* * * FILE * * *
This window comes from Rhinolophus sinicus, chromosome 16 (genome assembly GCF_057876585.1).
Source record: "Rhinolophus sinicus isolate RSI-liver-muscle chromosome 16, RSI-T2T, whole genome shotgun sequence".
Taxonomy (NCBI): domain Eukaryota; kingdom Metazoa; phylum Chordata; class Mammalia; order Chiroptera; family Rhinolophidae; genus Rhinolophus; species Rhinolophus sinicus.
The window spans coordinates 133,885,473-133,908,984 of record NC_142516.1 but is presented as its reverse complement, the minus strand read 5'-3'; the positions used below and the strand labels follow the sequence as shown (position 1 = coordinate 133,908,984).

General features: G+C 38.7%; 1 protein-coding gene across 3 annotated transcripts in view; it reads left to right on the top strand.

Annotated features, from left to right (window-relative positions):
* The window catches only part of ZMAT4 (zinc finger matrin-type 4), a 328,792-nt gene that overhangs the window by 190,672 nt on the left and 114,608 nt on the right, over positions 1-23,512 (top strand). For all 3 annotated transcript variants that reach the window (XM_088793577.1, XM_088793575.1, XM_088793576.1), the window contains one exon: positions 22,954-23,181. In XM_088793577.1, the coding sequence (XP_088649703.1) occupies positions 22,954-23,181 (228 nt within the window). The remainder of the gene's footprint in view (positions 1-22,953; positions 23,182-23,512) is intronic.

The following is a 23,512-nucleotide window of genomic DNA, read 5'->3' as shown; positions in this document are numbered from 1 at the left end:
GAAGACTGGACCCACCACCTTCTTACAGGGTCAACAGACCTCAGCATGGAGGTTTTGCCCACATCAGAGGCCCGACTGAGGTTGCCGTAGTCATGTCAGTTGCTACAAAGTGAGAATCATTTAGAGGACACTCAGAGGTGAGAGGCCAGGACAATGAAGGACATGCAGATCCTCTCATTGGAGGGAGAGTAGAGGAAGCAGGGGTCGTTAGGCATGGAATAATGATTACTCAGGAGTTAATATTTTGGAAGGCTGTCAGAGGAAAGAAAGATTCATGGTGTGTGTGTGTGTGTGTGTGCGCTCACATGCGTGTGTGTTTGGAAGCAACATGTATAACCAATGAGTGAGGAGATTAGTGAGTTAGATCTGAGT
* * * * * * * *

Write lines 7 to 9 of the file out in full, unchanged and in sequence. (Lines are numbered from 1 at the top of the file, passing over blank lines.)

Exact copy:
* The window catches only part of ZMAT4 (zinc finger matrin-type 4), a 328,792-nt gene that overhangs the window by 190,672 nt on the left and 114,608 nt on the right, over positions 1-23,512 (top strand). For all 3 annotated transcript variants that reach the window (XM_088793577.1, XM_088793575.1, XM_088793576.1), the window contains one exon: positions 22,954-23,181. In XM_088793577.1, the coding sequence (XP_088649703.1) occupies positions 22,954-23,181 (228 nt within the window). The remainder of the gene's footprint in view (positions 1-22,953; positions 23,182-23,512) is intronic.

The following is a 23,512-nucleotide window of genomic DNA, read 5'->3' as shown; positions in this document are numbered from 1 at the left end:
GAAGACTGGACCCACCACCTTCTTACAGGGTCAACAGACCTCAGCATGGAGGTTTTGCCCACATCAGAGGCCCGACTGAGGTTGCCGTAGTCATGTCAGTTGCTACAAAGTGAGAATCATTTAGAGGACACTCAGAGGTGAGAGGCCAGGACAATGAAGGACATGCAGATCCTCTCATTGGAGGGAGAGTAGAGGAAGCAGGGGTCGTTAGGCATGGAATAATGATTACTCAGGAGTTAATATTTTGGAAGGCTGTCAGAGGAAAGAAAGATTCATGGTGTGTGTGTGTGTGTGTGTGCGCTCACATGCGTGTGTGTTTGGAAGCAACATGTATAACCAATGAGTGAGGAGATTAGTGAGTTAGATCTGAGT